We use cookies to ensure that we give you the best experience on our website. By continuing to browse this repository, you give consent for essential cookies to be used. You can read more about our Privacy and Cookie Policy.

Durham e-Theses
You are in:

Requirements elicitation through viewpoint control in a natural language environment

Messaoudi, Mohammed (1994) Requirements elicitation through viewpoint control in a natural language environment. Doctoral thesis, Durham University.



While requirements engineering is about building a conceptual model of part of reality, requirements validation involves assessing the model for correctness, completeness, and consistency. Viewpoint resolution is the process of comparing different views of a given situation and reconciling different opinions. In his doctoral dissertation Leite [72] proposes viewpoint resolution as a means for early validation of requirements of large systems. Leite concentrates on the representation of two different views using a special language, and the identification of their syntactic differences. His method relies heavily on redundancy: two viewpoints (systems analysts) should consider the same topic, use the same vocabulary, and use the same rule-based language which constrains how the rules should be expressed. The quality of discrepancies that can be detected using his method depends on the quality of the viewpoints. The hypothesis of this thesis is that, independently of the quality of the viewpoints, the number of viewpoints, the language, and the domain, it is possible to detect better quality discrepancies and to point out problems earlier than Leite's method allows. In the first part of this study, viewpoint-oriented requirements engineering methods are classified into categories based on the kind of multiplicity the methods address: multiple human agents, multiple specification processes, or multiple representation schemes. The classification provides a framework for the comparison and the evaluation of viewpoint-based methods. The study then focuses on the critical evaluation of Leite's method both analytically and experimentally. Counter examples were designed to identify the situations the method cannot handle. The second part of the work concentrates on the development of a method for the very early validation of requirements that improves on Leite's method and pushes the boundaries of the validation process upstream towards fact-finding, and downstream towards conflicts resolution. The Viewpoint Control Method draws its principles from the fields of uncertainty management and natural language engineering. The basic principle of the method is that, in order to make sense of a domain one must learn about the information sources and create models of their behaviour. These models are used to assess pieces of information, in natural language, received from the sources and to resolve conflicts between them. The models are then reassessed in the light of feedback from the results of the process of information evaluation and conflict resolution. Among the implications of this approach is the very early detection of problems, and the treatment of conflict resolution as an explicit and an integral part of the requirements engineering process. The method is designed to operate within a large environment called LOLITA that supports relevant aspects of natural language engineering. In the third part of the study the Viewpoint Control Method is applied and experimentally evaluated, using examples and practical case studies. Comparing the proposed approach to Leite's shows that the Viewpoint Control Method is of wider scope, is able to detect problems earlier, and is able to point out better quality problems. The conclusions of the investigation support the view that underlines the naivety of assuming competence or objectivity of each source of information.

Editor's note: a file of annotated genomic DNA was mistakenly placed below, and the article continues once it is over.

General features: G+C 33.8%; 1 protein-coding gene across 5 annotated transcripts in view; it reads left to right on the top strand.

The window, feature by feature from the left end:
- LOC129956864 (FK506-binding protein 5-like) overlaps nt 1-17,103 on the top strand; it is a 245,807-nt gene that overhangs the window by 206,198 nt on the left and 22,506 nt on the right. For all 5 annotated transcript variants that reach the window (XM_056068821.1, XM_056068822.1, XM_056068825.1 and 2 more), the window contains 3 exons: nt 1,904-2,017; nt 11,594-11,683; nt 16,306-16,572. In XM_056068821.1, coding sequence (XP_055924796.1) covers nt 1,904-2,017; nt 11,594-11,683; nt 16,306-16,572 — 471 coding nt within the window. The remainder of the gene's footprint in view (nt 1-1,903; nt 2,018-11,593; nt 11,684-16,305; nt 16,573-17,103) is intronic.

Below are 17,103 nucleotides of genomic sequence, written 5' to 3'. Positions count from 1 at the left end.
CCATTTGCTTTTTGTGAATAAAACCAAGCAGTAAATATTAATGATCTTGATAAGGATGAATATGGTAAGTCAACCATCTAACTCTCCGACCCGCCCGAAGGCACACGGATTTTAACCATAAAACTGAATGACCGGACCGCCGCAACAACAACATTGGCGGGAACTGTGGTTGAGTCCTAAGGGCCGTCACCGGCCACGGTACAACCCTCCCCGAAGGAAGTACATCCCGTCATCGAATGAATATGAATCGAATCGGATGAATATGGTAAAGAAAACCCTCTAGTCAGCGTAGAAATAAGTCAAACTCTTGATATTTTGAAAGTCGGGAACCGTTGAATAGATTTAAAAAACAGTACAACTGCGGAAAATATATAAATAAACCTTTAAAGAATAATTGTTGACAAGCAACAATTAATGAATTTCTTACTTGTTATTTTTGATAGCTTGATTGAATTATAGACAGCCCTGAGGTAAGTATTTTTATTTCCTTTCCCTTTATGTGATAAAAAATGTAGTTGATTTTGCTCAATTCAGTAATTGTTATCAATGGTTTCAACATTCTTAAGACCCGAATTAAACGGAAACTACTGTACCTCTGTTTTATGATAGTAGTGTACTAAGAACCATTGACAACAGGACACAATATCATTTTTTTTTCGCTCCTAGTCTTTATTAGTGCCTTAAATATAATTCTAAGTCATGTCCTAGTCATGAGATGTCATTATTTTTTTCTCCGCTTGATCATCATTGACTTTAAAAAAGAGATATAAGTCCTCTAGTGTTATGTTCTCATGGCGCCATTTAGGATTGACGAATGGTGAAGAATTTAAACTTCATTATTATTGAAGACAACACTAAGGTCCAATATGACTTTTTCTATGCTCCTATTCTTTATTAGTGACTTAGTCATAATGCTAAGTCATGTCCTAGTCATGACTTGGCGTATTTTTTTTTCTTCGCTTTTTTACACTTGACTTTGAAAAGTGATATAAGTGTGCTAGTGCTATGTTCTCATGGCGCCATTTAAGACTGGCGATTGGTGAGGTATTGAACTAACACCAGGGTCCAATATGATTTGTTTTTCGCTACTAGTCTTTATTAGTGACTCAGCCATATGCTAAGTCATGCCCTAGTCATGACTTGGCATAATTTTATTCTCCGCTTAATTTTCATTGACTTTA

Item Type:Thesis (Doctoral)
Award:Doctor of Philosophy
Thesis Date:1994
Copyright:Copyright of this thesis is held by the author
Deposited On:24 Oct 2012 15:13

Social bookmarking: del.icio.usConnoteaBibSonomyCiteULikeFacebookTwitter